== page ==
Above: Ryan and Heidi Dart with their son. Below: A greenhouse at Dart Farms. Photos by Abby Mortenson of Love Roots Photography.
PVREA’s service territory in Northern Colorado is full of hidden gems. One of which is a ten-acre farm located in Berthoud, Colorado – Dart Farms.
Ryan Dart, owner of Dart Farms, was born in Colorado, raised in Arkansas, and then moved back to Boulder twenty years ago. It was there he met his (now) wife, Heidi, who had moved to Boulder from Peoria, Illinois.
“I grew up in the country on a small farm where we grew a little bit of everything. We were getting ready to have a baby and looking for the next chapter in our lives. I wanted to live outside of a city and give my son the opportunity to have room to run around,” Ryan said.
From Heidi and Ryan’s shared love for nature and agriculture, Dart Farms came to be. In 2013, Ryan and Heidi bought the land in Berthoud for their farm and planted one orchard. They moved on to the farm in 2014 and planted their second orchard. Since then, it has continued to grow every year.
Heidi explained that the mission for the farm is to grow clean, nutrient rich, quality food for themselves and those in the community, “We are stewards of the land and being part of that enhances quality of life.”
This year the orchard had apples, peaches, cherries and plums, nectarines, apricots and more. A variety of berries such as raspberries, strawberries and blueberries were another exciting addition to the last growing season. The vegetables grown consists of carrots, tomatoes, peppers, lettuce, beets, spinach, kale, and herbs. Heidi has specifically been working on growing flowers as a special commodity. On top of growing produce, they raise pigs and free-range chickens that eat organic feed and their hens lay fresh eggs every day.
They shape their farm to work with nature instead of against it by farming organically. They bring in helpful bugs to diversify the ecosystem and keep bugs that are harmful to their plants under control. Overall, Heidi and Ryan have a permaculture approach for their farm. They want long term sustainability and balance so everything they grow thrives.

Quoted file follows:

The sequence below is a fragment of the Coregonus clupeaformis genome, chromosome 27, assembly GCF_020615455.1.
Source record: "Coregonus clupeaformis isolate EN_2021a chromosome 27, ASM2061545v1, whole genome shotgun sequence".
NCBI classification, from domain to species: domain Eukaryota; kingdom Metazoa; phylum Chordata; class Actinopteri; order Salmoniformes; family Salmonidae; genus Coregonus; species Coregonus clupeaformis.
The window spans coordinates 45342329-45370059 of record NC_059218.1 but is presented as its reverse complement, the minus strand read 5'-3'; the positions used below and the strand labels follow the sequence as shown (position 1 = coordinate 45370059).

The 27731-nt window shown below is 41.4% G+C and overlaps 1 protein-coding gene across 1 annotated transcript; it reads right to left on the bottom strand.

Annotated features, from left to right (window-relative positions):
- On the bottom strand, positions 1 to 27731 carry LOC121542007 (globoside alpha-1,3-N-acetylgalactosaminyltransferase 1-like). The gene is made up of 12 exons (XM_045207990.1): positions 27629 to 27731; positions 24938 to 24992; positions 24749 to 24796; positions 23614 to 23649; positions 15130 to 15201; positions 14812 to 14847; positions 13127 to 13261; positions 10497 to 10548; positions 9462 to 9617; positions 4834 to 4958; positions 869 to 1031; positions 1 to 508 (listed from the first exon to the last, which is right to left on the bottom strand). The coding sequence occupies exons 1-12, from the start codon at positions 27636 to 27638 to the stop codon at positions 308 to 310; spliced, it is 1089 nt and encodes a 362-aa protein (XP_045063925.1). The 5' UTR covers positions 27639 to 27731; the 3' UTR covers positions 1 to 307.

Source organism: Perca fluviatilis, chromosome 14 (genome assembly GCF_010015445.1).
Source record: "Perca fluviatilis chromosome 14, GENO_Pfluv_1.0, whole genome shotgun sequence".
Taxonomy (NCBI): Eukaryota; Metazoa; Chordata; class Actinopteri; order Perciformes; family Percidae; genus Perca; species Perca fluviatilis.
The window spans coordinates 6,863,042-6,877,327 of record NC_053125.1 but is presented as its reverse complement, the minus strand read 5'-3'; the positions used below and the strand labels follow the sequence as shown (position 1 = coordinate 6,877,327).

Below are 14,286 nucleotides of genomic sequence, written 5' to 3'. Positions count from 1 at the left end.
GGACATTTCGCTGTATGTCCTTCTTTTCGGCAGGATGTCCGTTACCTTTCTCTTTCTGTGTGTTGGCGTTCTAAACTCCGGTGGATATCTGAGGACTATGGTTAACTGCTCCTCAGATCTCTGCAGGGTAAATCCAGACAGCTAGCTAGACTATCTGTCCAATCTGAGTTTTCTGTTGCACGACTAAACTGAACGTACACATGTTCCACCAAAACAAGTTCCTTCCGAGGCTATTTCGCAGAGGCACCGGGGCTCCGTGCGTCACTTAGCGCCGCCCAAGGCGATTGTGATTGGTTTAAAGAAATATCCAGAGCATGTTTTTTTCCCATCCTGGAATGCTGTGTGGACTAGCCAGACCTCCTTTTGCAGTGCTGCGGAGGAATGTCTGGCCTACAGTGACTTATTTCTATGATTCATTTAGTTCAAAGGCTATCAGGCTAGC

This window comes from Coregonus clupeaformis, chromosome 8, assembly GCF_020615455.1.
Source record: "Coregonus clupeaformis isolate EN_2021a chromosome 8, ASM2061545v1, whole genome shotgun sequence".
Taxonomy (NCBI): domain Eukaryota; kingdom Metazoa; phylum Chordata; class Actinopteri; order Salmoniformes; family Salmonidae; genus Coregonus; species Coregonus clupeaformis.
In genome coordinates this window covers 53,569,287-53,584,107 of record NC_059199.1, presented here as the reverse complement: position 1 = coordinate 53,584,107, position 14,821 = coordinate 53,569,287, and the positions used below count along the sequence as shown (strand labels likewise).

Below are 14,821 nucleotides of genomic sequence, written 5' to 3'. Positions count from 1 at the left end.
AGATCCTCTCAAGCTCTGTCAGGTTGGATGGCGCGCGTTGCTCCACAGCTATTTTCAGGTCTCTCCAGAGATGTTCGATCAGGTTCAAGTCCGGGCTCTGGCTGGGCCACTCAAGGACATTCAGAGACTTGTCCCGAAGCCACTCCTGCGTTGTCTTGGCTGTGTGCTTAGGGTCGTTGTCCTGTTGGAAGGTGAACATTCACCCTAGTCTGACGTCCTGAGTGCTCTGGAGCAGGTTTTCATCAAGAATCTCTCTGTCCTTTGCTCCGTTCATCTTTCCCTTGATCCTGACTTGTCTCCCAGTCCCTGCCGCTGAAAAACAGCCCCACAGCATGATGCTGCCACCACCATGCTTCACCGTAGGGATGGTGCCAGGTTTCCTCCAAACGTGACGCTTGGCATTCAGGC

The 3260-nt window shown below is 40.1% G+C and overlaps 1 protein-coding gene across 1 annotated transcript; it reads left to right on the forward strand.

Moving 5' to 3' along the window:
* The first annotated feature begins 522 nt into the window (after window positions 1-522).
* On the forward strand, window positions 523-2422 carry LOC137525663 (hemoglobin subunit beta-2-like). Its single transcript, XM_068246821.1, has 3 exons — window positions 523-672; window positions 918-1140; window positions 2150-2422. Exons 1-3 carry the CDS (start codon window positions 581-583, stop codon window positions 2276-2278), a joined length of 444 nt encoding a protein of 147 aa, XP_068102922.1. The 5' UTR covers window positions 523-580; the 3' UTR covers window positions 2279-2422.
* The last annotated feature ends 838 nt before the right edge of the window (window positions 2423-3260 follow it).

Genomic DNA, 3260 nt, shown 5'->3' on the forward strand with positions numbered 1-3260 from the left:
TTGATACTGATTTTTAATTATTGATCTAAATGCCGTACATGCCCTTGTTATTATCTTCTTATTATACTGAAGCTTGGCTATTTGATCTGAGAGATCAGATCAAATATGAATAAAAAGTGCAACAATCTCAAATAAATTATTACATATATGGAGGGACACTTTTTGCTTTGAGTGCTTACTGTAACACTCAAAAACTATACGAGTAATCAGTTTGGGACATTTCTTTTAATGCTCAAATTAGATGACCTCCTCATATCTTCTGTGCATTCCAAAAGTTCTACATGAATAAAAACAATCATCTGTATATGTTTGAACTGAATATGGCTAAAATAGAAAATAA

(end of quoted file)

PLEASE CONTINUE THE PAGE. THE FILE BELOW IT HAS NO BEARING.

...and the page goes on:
“We’re really proud of the quality of our products from the flavor, to the color, to the nutrition content,” Ryan said.
Last season, Dart Farms modeled their business as a Community Supported Agriculture (CSA) system where shareholders financially supported the farm and in turn got first pick from the gardens. The rest of the food was sold every Saturday during the season at the farm stand, farmers markets, and even to local restaurants in the surrounding areas, such as The Fork in Boulder.
Their goal is to have people come to the farm for food rather than traveling around.
“We want to give people a chance to get a glimpse of the farm themselves, to keep old methods and ideas of farming alive,” Ryan said, “If you contact us in the spring before the season starts, we can even custom grow items for you.”
There is one other full-time employee at the farm and a few volunteers who come to the farm to work and learn about the land and are then compensated with fresh food. They are even exploring ideas with agriculture programs at colleges in the area to provide internships.
On top of providing fresh food for this area, Dart Farms is home to Heidi’s personal business, Colorado Farm Therapy. She received a bachelor’s degree in Psychology and Criminology at Marquette University in Wisconsin and later on earned her master’s degree in Counseling Psychology at Denver University. She is also a Level 2 EMDR (eye movement desensitization and reprocessing) Provider.
Heidi uses horses, dogs, barn cats and even ducks and geese to counsel, educate and increase personal growth for people of all ages. She specializes in childhood trauma, bullying, self-identity development, self-esteem, dysfunctional relationships, grief and loss, and anxiety and depression.
She said, “I always had a love for nature and animals. I knew living on land with space and surrounded by nature and animals was good for family and through my graduate studies I saw the power of what it can really do for people.”
She doesn’t determine which animal will be used for her client ahead of time, it’s all based on what animal the client naturally relates to and vice versa. She explained that animals are more in tune than humans to certain feelings and emotions because it is part of their animal instinct to survive.
“There is wisdom in nature and a big part of my work is to reconnect my clients to that so they can learn and benefit from it,” she said.
By working with animals, her clients become more aware of their behaviors and body language.
“It takes time to learn and requires you to pay attention in the moment and watch very carefully to all that is going on around you,” Heidi explained.
Heidi is accepting new clients and her information can be found at www.coloradofarmtherapy.com. Information about Dart Farms can be found at www.dartfarms.com.